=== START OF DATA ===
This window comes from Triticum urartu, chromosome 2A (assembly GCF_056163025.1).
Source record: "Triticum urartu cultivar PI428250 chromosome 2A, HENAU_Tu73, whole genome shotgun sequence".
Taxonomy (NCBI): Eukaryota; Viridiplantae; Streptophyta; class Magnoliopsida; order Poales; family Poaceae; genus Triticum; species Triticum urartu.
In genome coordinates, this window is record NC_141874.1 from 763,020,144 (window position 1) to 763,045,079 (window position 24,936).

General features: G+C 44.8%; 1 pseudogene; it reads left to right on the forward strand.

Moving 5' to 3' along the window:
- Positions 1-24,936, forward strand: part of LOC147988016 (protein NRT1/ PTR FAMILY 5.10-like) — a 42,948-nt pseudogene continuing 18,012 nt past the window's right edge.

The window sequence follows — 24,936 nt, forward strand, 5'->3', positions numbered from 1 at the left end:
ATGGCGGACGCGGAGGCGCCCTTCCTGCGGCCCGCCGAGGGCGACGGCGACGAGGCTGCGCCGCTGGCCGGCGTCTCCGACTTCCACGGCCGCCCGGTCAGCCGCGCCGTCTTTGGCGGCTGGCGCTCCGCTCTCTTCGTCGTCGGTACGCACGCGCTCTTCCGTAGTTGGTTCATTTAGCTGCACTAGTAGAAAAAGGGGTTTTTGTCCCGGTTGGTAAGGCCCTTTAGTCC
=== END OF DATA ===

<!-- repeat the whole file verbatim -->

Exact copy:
This window comes from Triticum urartu, chromosome 2A (assembly GCF_056163025.1).
Source record: "Triticum urartu cultivar PI428250 chromosome 2A, HENAU_Tu73, whole genome shotgun sequence".
Taxonomy (NCBI): Eukaryota; Viridiplantae; Streptophyta; class Magnoliopsida; order Poales; family Poaceae; genus Triticum; species Triticum urartu.
In genome coordinates, this window is record NC_141874.1 from 763,020,144 (window position 1) to 763,045,079 (window position 24,936).

General features: G+C 44.8%; 1 pseudogene; it reads left to right on the forward strand.

Moving 5' to 3' along the window:
- Positions 1-24,936, forward strand: part of LOC147988016 (protein NRT1/ PTR FAMILY 5.10-like) — a 42,948-nt pseudogene continuing 18,012 nt past the window's right edge.

The window sequence follows — 24,936 nt, forward strand, 5'->3', positions numbered from 1 at the left end:
ATGGCGGACGCGGAGGCGCCCTTCCTGCGGCCCGCCGAGGGCGACGGCGACGAGGCTGCGCCGCTGGCCGGCGTCTCCGACTTCCACGGCCGCCCGGTCAGCCGCGCCGTCTTTGGCGGCTGGCGCTCCGCTCTCTTCGTCGTCGGTACGCACGCGCTCTTCCGTAGTTGGTTCATTTAGCTGCACTAGTAGAAAAAGGGGTTTTTGTCCCGGTTGGTAAGGCCCTTTAGTCC